The seed-web-core and its companion modules provide support for Web technologies, such as Servlets, WebSockets, embedded Web servers, serving static resources, etc…


Web support requires the following dependency in your project:

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dependencies {

Running Web applications

With Undertow

By default, all SeedStack Web projects are running with the Undertow embedded Web server, using the following dependency:

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dependencies {

This dependency provides a launcher that will handle the Undertow startup and shutdown logic.

Undertow-based Web applications are started and stopped as described in this page.

In a container

You can choose to run your Web application in an external Servlet 3+ container. In that case, the seed-web-undertow module must be removed (if present) and the application must be packaged as a WAR.

See this guide to learn how to convert an Undertow-based project to WAR.

Servlets, filters and listeners

Servlets, filters and listeners can be detected and registered by SeedStack which makes them injectable and interceptable.

You can register a servlet by annotating your servlet class with @WebServlet:

public class MyServlet extends HttpServlet {

Similarly, you can register a filter by annotating your filter class with @WebFilter:

public class MyFilter implements Filter {

Also, you can register a listener by annotating your listener class with @WebListener

public class MyListener implements ServletContextListener {

Any class annotated with WebListener must implement one or more of the ServletContextListener, ServletContextAttributeListener, ServletRequestListener, ServletRequestAttributeListener, HttpSessionListener, HttpSessionAttributeListener or HttpSessionIdListener interfaces.

If you are running in a Web container also scanning those annotations, you need to disable the server detection to avoid getting an exception for duplicate registration.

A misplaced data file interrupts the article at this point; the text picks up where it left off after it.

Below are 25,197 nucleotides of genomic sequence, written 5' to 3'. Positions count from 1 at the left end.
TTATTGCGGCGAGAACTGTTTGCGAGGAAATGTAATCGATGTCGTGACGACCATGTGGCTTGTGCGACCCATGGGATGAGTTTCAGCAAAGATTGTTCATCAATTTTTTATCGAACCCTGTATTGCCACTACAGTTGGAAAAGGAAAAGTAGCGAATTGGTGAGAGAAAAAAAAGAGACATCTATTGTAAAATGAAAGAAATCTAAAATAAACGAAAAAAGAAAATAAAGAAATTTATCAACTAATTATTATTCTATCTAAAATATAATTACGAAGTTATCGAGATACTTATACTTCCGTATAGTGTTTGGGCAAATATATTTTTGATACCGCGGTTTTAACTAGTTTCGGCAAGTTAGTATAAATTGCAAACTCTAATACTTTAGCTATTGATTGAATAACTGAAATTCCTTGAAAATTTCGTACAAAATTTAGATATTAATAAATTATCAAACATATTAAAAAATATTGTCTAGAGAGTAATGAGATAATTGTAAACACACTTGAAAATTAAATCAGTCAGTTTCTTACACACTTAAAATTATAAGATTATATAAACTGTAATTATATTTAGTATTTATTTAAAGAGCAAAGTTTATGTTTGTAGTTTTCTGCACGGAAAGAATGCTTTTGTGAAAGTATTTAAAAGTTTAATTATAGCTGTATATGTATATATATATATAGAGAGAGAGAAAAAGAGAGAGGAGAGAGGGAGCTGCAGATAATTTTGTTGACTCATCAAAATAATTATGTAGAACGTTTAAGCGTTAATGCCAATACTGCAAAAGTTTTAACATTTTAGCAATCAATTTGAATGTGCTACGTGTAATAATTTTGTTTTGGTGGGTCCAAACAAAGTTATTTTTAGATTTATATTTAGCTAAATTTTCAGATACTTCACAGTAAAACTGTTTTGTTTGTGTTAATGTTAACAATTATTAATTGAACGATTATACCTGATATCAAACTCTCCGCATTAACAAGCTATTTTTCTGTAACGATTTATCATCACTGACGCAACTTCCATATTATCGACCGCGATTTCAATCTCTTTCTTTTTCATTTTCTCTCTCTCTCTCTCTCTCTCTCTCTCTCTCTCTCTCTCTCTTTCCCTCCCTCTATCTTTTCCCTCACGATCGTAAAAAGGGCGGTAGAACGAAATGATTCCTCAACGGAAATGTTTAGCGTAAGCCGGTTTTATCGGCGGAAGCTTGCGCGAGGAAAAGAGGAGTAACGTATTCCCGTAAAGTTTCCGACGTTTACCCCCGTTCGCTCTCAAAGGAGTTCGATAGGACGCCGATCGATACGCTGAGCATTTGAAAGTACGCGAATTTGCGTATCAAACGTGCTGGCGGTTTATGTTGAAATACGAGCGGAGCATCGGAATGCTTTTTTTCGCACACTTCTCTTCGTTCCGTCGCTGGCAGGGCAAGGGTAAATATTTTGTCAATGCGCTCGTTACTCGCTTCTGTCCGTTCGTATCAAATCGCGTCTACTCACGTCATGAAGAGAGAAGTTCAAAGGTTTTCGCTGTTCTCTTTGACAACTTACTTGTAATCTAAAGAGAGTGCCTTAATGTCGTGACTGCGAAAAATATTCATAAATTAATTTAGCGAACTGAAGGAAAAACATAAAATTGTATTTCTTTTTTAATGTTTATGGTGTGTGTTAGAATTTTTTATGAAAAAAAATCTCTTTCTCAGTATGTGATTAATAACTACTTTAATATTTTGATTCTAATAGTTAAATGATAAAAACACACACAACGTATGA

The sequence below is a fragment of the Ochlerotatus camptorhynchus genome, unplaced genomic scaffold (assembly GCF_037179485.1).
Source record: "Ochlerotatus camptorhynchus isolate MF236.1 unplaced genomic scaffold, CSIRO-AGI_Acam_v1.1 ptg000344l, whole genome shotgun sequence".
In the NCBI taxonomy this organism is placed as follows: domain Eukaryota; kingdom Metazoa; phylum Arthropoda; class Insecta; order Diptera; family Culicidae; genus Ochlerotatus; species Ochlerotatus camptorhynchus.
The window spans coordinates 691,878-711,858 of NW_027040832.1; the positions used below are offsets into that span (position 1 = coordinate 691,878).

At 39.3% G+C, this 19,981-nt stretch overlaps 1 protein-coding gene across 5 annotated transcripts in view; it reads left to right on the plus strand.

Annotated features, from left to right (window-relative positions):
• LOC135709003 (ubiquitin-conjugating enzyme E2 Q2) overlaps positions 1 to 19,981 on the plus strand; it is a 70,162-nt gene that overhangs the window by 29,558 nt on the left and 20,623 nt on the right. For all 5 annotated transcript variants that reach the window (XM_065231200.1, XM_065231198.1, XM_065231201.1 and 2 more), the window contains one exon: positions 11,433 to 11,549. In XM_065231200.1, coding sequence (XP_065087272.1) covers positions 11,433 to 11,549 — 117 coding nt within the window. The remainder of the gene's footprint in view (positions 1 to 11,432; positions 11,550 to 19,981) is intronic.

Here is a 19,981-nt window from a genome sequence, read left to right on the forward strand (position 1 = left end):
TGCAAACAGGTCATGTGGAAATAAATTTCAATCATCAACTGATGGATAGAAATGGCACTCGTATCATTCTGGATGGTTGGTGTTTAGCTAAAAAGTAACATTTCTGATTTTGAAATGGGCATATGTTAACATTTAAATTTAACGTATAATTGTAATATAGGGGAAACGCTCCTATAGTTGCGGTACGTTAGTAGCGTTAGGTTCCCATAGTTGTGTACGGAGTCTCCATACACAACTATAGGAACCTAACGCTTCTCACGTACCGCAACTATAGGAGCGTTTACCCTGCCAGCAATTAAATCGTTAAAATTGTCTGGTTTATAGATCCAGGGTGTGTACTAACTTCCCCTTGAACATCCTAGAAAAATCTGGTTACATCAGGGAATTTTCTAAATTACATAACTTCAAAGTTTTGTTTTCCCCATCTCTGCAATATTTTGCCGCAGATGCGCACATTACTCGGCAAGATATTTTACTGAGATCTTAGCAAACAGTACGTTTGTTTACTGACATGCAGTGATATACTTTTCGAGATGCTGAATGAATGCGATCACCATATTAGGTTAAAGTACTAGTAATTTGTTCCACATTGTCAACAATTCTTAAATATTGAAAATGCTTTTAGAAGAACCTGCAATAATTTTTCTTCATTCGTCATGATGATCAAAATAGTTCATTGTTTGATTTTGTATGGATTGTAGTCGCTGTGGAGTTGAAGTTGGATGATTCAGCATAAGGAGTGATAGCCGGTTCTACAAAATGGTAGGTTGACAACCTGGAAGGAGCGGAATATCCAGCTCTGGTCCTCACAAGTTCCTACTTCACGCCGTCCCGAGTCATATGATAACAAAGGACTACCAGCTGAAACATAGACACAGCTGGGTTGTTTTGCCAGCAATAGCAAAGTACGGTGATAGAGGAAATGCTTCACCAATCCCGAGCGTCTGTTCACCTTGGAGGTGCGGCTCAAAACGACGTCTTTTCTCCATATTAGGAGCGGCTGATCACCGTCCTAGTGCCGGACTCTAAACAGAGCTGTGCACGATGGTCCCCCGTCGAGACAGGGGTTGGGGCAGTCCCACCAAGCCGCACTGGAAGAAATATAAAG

Seed also integrates the Java API for WebSocket (JSR 356), allowing server and client endpoints to be injected. WebSocket support requires Java 7 and a compatible server to work.

Server endpoints

No specific configuration is required for server endpoint. Just declare a standard JSR 356 endpoint:

@ServerEndpoint(value = "/chat")
public class ChatEndpoint {

    private Logger logger;

    EchoService echoService;

    public void onOpen(Session session) {"Connected ... " + session.getId());

    public void message(String message, 
                        Session client) throws IOException, EncodeException {
        for (Session peer : client.getOpenSessions()) {

    public void onClose(Session session, CloseReason closeReason) {"Session %s close because of %s", 
            session.getId(), closeReason));

    public void onError(Session session, Throwable t) {
        logger.error(t.getMessage, t);


In this example, the endpoint receives a message and then broadcast it to all clients.

Client endpoints

Unlike server endpoints, client endpoints have to explicitly specify a SeedClientEndpointConfigurator in order to be managed by Seed.

@ClientEndpoint(configurator = SeedClientEndpointConfigurator.class)
public class ChatClientEndpoint1 {
    public static final String TEXT = "Client1 joins";
    public static CountDownLatch latch;
    public static String response;

    public void onOpen(Session session) {
        try {
        } catch (IOException ioe) {

    public void processMessage(String message) {